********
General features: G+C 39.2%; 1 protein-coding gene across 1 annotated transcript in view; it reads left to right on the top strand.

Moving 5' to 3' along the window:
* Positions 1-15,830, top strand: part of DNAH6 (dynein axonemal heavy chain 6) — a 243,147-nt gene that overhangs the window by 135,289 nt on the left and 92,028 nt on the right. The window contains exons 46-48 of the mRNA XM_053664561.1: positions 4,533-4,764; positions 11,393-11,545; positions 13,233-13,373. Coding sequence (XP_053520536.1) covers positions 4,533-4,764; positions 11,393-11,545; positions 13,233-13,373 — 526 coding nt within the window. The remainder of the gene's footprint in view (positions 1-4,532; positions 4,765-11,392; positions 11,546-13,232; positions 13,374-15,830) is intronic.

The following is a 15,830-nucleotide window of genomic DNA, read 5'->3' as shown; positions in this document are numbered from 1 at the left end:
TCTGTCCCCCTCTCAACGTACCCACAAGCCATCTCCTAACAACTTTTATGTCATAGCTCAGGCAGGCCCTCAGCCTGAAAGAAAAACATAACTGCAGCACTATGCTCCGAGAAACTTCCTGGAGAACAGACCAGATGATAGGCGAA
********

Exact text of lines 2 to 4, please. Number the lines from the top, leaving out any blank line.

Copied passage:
Moving 5' to 3' along the window:
* Positions 1-15,830, top strand: part of DNAH6 (dynein axonemal heavy chain 6) — a 243,147-nt gene that overhangs the window by 135,289 nt on the left and 92,028 nt on the right. The window contains exons 46-48 of the mRNA XM_053664561.1: positions 4,533-4,764; positions 11,393-11,545; positions 13,233-13,373. Coding sequence (XP_053520536.1) covers positions 4,533-4,764; positions 11,393-11,545; positions 13,233-13,373 — 526 coding nt within the window. The remainder of the gene's footprint in view (positions 1-4,532; positions 4,765-11,392; positions 11,546-13,232; positions 13,374-15,830) is intronic.

The following is a 15,830-nucleotide window of genomic DNA, read 5'->3' as shown; positions in this document are numbered from 1 at the left end: